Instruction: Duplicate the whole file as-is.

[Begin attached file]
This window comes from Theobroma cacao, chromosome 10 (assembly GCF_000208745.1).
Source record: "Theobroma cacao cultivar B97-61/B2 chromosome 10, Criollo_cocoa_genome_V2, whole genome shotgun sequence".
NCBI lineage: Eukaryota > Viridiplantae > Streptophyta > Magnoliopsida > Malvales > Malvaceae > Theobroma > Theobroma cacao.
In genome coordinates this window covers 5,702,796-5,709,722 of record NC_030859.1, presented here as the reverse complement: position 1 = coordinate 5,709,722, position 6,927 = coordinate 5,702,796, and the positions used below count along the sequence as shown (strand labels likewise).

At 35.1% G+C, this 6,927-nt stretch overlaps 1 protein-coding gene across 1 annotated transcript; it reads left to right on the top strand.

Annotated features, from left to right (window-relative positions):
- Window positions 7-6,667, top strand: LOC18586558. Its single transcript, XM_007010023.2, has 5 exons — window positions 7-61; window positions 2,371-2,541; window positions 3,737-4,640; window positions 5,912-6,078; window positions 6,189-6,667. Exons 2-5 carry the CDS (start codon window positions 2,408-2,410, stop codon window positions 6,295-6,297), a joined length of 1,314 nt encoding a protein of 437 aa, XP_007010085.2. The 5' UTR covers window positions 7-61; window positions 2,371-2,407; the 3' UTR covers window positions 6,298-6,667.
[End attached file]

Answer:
This window comes from Theobroma cacao, chromosome 10 (assembly GCF_000208745.1).
Source record: "Theobroma cacao cultivar B97-61/B2 chromosome 10, Criollo_cocoa_genome_V2, whole genome shotgun sequence".
NCBI lineage: Eukaryota > Viridiplantae > Streptophyta > Magnoliopsida > Malvales > Malvaceae > Theobroma > Theobroma cacao.
In genome coordinates this window covers 5,702,796-5,709,722 of record NC_030859.1, presented here as the reverse complement: position 1 = coordinate 5,709,722, position 6,927 = coordinate 5,702,796, and the positions used below count along the sequence as shown (strand labels likewise).

At 35.1% G+C, this 6,927-nt stretch overlaps 1 protein-coding gene across 1 annotated transcript; it reads left to right on the top strand.

Annotated features, from left to right (window-relative positions):
- Window positions 7-6,667, top strand: LOC18586558. Its single transcript, XM_007010023.2, has 5 exons — window positions 7-61; window positions 2,371-2,541; window positions 3,737-4,640; window positions 5,912-6,078; window positions 6,189-6,667. Exons 2-5 carry the CDS (start codon window positions 2,408-2,410, stop codon window positions 6,295-6,297), a joined length of 1,314 nt encoding a protein of 437 aa, XP_007010085.2. The 5' UTR covers window positions 7-61; window positions 2,371-2,407; the 3' UTR covers window positions 6,298-6,667.